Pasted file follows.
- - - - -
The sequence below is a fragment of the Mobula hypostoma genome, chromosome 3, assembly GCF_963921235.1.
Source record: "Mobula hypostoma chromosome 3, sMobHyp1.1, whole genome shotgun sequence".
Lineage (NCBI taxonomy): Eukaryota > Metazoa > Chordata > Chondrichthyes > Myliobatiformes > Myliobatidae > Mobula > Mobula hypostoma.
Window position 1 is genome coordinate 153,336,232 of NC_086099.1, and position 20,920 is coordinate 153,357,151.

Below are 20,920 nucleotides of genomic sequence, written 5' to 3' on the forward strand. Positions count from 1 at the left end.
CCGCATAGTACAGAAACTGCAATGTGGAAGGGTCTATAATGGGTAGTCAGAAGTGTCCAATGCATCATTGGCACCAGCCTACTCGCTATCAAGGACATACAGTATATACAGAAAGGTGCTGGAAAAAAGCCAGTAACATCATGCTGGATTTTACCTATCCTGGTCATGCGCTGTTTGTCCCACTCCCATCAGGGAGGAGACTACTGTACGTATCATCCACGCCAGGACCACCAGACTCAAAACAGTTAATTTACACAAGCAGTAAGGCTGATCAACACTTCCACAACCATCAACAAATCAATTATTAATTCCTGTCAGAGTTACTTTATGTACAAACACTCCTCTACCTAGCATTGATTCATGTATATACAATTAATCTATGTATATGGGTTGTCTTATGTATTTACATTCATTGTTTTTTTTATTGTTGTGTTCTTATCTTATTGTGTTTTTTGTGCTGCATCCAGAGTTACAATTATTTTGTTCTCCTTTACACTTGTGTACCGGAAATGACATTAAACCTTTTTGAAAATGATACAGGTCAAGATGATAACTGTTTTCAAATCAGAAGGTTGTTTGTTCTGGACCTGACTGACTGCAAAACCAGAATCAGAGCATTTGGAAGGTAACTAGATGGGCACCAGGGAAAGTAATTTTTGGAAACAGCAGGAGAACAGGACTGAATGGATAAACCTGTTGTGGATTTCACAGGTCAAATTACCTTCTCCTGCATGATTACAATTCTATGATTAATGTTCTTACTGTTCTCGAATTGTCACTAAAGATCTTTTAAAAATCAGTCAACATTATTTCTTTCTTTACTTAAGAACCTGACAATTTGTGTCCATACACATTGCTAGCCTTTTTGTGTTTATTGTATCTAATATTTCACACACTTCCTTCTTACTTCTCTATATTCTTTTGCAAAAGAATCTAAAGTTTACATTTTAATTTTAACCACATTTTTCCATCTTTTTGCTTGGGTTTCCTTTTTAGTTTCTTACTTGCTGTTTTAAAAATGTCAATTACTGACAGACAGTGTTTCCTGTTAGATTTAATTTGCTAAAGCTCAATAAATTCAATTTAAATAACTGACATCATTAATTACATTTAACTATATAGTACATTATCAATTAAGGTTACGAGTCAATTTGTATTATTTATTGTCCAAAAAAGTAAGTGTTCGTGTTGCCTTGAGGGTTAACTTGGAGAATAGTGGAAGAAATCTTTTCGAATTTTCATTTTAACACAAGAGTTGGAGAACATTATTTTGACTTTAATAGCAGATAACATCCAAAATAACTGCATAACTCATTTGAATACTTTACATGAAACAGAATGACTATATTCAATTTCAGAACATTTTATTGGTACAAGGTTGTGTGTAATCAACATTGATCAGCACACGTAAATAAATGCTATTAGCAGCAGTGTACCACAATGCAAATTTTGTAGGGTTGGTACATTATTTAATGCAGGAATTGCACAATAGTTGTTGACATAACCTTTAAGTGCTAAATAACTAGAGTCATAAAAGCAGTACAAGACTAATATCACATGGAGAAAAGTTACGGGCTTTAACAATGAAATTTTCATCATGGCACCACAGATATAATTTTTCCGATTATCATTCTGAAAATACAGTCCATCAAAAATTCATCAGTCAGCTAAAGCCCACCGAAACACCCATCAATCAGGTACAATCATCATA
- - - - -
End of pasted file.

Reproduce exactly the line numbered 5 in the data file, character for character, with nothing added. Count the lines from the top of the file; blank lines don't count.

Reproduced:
Below are 20,920 nucleotides of genomic sequence, written 5' to 3' on the forward strand. Positions count from 1 at the left end.